All British- and EU-registered commercial fishing boats working in Jersey’s territorial waters will have to report their position electronically, if politicians agree.
Currently, only boats over 12m in length must carry satellite monitoring equipment, and have it switched on, when in Jersey’s 800 square miles of sea.
However, that rule was approved nine years ago, and since then Jersey has taken full control of managing its waters, as a result of Brexit, and technology has also moved on apace.
Environment Minister Jonathan Renouf is now asking the States to update the 2014 regulations.
Explaining his rationale, he said: “Presently, the 2014 Regulations require all EU and British fishing boats of 12m overall length or longer to carry satellite monitoring equipment and to always have it operational.
“Boats under that length currently are currently not required by Jersey law to have or use such equipment, though most French registered boats do, in fact, carry satellite monitoring equipment and are obliged under French law to use it to report while in EU waters and in Jersey waters.
“There is general agreement in both Jrsey and France that the monitoring obligation should be enforceable by Jersey maritime authorities when EU boats are in Jersey waters, though different monitoring systems will be used on British - i.e. Jersey - and French boats.”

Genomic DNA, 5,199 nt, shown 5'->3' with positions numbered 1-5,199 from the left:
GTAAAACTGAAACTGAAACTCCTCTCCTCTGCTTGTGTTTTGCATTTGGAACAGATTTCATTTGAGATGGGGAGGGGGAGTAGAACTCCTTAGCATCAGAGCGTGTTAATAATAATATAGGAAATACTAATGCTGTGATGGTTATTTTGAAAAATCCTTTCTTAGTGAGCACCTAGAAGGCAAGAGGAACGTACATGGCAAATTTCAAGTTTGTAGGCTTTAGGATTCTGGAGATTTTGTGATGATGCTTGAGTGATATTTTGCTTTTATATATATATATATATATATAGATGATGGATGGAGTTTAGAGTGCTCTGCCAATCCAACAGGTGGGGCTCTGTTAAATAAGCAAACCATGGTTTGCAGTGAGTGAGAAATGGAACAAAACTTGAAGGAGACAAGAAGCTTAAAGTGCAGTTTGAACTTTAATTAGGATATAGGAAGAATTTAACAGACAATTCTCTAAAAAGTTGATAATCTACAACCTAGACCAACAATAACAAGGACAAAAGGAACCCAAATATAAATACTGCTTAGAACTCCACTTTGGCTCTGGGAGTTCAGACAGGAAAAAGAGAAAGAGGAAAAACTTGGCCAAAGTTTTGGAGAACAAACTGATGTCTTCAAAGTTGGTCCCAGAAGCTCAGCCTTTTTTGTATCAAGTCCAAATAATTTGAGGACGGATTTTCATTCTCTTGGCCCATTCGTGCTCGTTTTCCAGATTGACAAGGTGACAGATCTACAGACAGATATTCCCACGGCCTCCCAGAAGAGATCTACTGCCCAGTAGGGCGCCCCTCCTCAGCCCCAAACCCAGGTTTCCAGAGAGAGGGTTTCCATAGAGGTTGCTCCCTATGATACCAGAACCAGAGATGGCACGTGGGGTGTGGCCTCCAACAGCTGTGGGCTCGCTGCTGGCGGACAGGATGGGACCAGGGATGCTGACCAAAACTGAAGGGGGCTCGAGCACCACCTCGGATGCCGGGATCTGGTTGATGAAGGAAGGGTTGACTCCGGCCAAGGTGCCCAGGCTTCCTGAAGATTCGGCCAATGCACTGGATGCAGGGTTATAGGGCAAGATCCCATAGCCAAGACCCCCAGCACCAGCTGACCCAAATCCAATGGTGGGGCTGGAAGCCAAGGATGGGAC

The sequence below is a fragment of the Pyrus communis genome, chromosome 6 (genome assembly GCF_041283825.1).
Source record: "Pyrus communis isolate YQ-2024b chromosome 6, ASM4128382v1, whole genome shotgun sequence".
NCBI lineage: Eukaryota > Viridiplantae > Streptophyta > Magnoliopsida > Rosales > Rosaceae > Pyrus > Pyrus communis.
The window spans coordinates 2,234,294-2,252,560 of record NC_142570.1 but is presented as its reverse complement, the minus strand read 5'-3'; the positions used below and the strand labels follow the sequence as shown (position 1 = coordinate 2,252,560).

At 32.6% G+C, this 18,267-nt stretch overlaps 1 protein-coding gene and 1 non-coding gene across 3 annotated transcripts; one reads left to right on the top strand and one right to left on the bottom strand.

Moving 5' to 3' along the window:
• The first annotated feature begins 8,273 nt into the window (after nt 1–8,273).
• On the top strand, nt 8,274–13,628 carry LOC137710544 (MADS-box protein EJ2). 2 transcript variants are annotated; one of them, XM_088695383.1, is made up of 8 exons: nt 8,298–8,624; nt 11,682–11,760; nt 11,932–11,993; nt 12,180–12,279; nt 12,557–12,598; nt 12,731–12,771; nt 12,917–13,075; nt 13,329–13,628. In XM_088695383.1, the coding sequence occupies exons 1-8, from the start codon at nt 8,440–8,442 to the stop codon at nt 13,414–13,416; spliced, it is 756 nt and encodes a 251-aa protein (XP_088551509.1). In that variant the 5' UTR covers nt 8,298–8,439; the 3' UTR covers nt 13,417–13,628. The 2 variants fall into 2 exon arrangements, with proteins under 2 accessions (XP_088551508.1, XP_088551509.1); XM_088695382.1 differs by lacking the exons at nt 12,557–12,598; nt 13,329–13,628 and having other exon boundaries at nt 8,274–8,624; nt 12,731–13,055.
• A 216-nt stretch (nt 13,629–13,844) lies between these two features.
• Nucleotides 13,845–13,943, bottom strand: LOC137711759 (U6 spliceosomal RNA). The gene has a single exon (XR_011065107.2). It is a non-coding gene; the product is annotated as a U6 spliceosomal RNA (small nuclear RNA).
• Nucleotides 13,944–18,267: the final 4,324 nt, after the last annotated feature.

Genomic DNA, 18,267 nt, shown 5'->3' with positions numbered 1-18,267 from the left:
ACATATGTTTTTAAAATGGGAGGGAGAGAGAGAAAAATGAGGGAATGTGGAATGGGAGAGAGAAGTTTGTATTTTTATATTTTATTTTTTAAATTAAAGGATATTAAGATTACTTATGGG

He added: “For Jersey boats of less than 12m overall length, the proposed amendments will require them to have on board and use vessel monitoring equipment, which is based on mobile phone networks, rather than satellite monitoring equipment.
“This new system can be referred to as ‘I-VMS’ (inshore vessel monitoring system).
“Because it operates on mobile phone technology, it is essentially a local or short-range system, as opposed to satellite VMS, which gives worldwide coverage.
“It should be noted that this new requirement will theoretically apply to all British registered fishing boats under 12m while in Jersey waters, though in practice it will only affect Jersey registered boats as there are currently no fishing boats registered in other British registries which are licensed to fish in Jersey waters.”
Deputy Renouf said that the move would allow Marine Resources officers to check if fishing boats were operating in permitted areas, to know when and for how long they were fishing, and to make informed policy decisions.
He added that Jersey fishermen had already expressed general support for the updated rules.
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